AOC U32P2CA review: A big, practical 4K office monitor

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The AOC U32P2CA is a competent 32in 4K monitor with USB-C and a reasonable price tag

Versatile stand
Great connectivity
Lots of screen real estate
Mediocre panel

The AOC U32P2CA is the third in a series of near-identical monitors I’ve tested in recent months. Sibling to the 1440p AOC Q27P2CA and 4K AOC U27P2CA, the U32P2CA is the black sheep of the family, with a larger panel, different panel tech under the hood and a higher price to boot. It’s also a replacement for the U32P2, which is virtually indistinguishable from this monitor but for the lack of a USB-C port.

That’s a lot of letters and numbers, but the bottom line is simple: the AOC U32P2CA is a big-screen 4K monitor with plenty of ports and a versatile stand. If you need a lot more room for activities on your desktop, the U32P2CA is a good pick – although it stops a bit short of a recommendation.

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AOC U32P2CA review: What do you get for the money?

At the time of writing, the AOC U32P2CA costs £425. Although monitor prices are subject to a bit of variation at the minute, it’s currently the same price as its predecessor, the U32P2. For the money, you’re getting a 32in VA panel with a resolution of 3,840 x 2,160, a refresh rate of 75Hz, a quoted response time of 4ms G2G and generic adaptive sync support including Nvidia G-Sync compatibility.

On the rear (and lining one side) you’ll find a total of four USB-A 3.2 Gen 1 ports and a USB-B 3.2 Gen 1 port to connect them to your PC/laptop. You’ll also find two HDMI 2.0 ports, one DisplayPort 1.2 port, a 3.5mm jack and a USB-C port that can deliver 65W of power and carry a video signal simultaneously.

The sizeable panel is mounted on an equally sizeable stand that provides 150mm of height adjustment, 180 degrees of left/right swivel, 90 degrees of pivot from landscape to portrait and 22 degrees of backwards tilt. The box contains HDMI, DP and USB-C cables alongside the power cable and documentation.

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AOC U32P2CA review: What do we like about it?

Scaled up from 27in to 32in, the matte-black design of the U32P2CA borders on the industrial, but with slim bezels and a similarly slim profile it’s definitely a smart-looking monitor. The stand has the same brushed-metal effect as that of its siblings and adjusts smoothly, which is surprisingly uncommon. I’m pleased with AOC’s commitment to maximum adjustability, too – 150mm of height adjustment is absurdly good.

In our review of the U32P2, we noted the absence of a USB-C port, so it’s great to see one adorning the rear of this monitor. In fact, the entire port selection is more than satisfactory. Like its siblings, the U32P2CA has two USB-A ports mounted on one side of the panel for easy access, which I’m really rather fond of.

Before I dive into panel performance, it’s worth touching on the benefits of the size and resolution combo. It’s something I criticised in my review of the U27P2CA, this monitor’s 27in 4K sibling; with so many pixels in play, you ideally want a larger screen size so that you’re not forced to either squint or increase the scaling (and thereby defeat the objective of 4K). The U32P2CA is a pretty big monitor, and with a pixel density of 138ppi and all that room on the screen you’ll be able to stack windows side by side without sacrificing readability.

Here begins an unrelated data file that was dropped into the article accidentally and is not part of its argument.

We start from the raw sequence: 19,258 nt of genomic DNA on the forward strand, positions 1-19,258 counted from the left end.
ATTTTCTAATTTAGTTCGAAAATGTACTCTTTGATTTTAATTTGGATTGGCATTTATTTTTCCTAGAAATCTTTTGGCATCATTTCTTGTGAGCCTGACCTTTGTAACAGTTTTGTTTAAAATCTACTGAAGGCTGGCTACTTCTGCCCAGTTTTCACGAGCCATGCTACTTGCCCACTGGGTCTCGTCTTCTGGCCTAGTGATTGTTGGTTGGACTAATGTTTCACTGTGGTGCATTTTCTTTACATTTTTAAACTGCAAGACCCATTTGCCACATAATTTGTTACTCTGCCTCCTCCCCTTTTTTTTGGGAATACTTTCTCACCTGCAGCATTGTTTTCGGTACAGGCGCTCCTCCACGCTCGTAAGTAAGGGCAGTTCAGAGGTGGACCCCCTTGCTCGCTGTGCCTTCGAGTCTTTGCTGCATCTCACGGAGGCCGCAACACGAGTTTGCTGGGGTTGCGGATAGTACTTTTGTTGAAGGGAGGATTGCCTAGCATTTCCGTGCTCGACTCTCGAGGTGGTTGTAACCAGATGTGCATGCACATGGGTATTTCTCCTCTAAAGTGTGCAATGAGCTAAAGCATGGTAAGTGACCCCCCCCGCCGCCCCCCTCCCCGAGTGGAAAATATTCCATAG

As far as panel performance goes, the U32P2CA is a real mixed bag, but there are a few positives to note. Thanks to the VA panel technology, I measured a contrast of 2,860:1 in the monitor’s default configuration, which is a great result. Paired with a peak luminance of 375cd/m² with Eco mode set to “Sport” (the brightest setting), that means this monitor is capable of producing a bright, punchy image. It also produces a perfect 6,500K colour temperature out of the box, which means you won’t notice any red/blue tint.

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AOC U32P2CA review: What could be better?

Sadly, from here on in it’s bad news for the U32P2CA’s panel. While gamut coverage out of the box is decent (118% sRGB, 84% DCI-P3), colour accuracy is all over the place. I didn’t manage to find a single preset that produced an average Delta E colour variance score of under 3, which means colours will look visibly wonky. Locking the monitor into sRGB mode, for example, produced a high average Delta E of 3.28.

This is particularly disappointing given the relatively strong performance of the older U32P2, which in its sRGB mode produced an average Delta E of 1.09 with similar brightness and contrast to boot.

I should also note here that the U32P2CA is huge. This is a good thing fundamentally, but it does come with a few drawbacks. At 12.8kg, it’s twice the weight of its 27in siblings, which means lugging it around is hard work. And while the versatility of the stand is undoubtedly a positive, you’ll need a lot of space on your desk to accommodate the monitor’s wingspan as it swivels, pivots or rotates.

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AOC U32P2CA review: Should you buy it?

This monitor misses out on a recommendation, and it’s because I don’t feel it builds upon its predecessor sufficiently. The U32P2CA is almost identical to the U32P2 but trades panel performance for a USB-C port. Given that the two monitors are often available for similar prices, you may still want to opt for the older monitor, especially if you value colour accuracy over connectivity.

Nevertheless, the U32P2CA is a good workhorse monitor for those who need the space afforded by its bright, bold 32in 4K panel. It’s hardly the last word in colour accuracy, but unless you’re a professional photo/video editor, that shouldn’t be too offputting – there’s plenty else here to like.

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